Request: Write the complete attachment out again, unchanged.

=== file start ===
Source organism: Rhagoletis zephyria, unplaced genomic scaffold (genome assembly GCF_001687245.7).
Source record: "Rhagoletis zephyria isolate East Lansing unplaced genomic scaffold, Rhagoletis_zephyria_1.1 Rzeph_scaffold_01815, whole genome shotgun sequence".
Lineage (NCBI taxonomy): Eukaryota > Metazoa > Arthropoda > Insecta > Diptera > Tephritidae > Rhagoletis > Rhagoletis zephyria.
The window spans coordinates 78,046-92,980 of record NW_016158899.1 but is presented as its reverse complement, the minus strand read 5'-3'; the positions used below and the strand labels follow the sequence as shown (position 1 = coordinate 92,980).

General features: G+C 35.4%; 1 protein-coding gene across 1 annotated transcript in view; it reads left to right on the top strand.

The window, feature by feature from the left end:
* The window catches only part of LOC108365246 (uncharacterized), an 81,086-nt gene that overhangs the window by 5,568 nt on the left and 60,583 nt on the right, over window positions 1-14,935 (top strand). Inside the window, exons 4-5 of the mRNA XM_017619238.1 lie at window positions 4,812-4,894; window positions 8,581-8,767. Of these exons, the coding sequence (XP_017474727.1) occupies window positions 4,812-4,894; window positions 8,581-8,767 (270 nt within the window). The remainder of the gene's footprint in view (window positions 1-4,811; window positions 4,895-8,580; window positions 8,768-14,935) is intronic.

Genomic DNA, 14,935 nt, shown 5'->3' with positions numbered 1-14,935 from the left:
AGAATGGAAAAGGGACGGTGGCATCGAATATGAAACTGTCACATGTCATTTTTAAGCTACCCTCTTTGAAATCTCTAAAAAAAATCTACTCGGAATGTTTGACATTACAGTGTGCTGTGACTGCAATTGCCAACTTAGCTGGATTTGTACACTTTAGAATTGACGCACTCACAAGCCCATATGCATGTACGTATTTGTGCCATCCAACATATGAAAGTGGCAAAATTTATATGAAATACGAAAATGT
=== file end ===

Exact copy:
Source organism: Rhagoletis zephyria, unplaced genomic scaffold (genome assembly GCF_001687245.7).
Source record: "Rhagoletis zephyria isolate East Lansing unplaced genomic scaffold, Rhagoletis_zephyria_1.1 Rzeph_scaffold_01815, whole genome shotgun sequence".
Lineage (NCBI taxonomy): Eukaryota > Metazoa > Arthropoda > Insecta > Diptera > Tephritidae > Rhagoletis > Rhagoletis zephyria.
The window spans coordinates 78,046-92,980 of record NW_016158899.1 but is presented as its reverse complement, the minus strand read 5'-3'; the positions used below and the strand labels follow the sequence as shown (position 1 = coordinate 92,980).

General features: G+C 35.4%; 1 protein-coding gene across 1 annotated transcript in view; it reads left to right on the top strand.

The window, feature by feature from the left end:
* The window catches only part of LOC108365246 (uncharacterized), an 81,086-nt gene that overhangs the window by 5,568 nt on the left and 60,583 nt on the right, over window positions 1-14,935 (top strand). Inside the window, exons 4-5 of the mRNA XM_017619238.1 lie at window positions 4,812-4,894; window positions 8,581-8,767. Of these exons, the coding sequence (XP_017474727.1) occupies window positions 4,812-4,894; window positions 8,581-8,767 (270 nt within the window). The remainder of the gene's footprint in view (window positions 1-4,811; window positions 4,895-8,580; window positions 8,768-14,935) is intronic.

Genomic DNA, 14,935 nt, shown 5'->3' with positions numbered 1-14,935 from the left:
AGAATGGAAAAGGGACGGTGGCATCGAATATGAAACTGTCACATGTCATTTTTAAGCTACCCTCTTTGAAATCTCTAAAAAAAATCTACTCGGAATGTTTGACATTACAGTGTGCTGTGACTGCAATTGCCAACTTAGCTGGATTTGTACACTTTAGAATTGACGCACTCACAAGCCCATATGCATGTACGTATTTGTGCCATCCAACATATGAAAGTGGCAAAATTTATATGAAATACGAAAATGT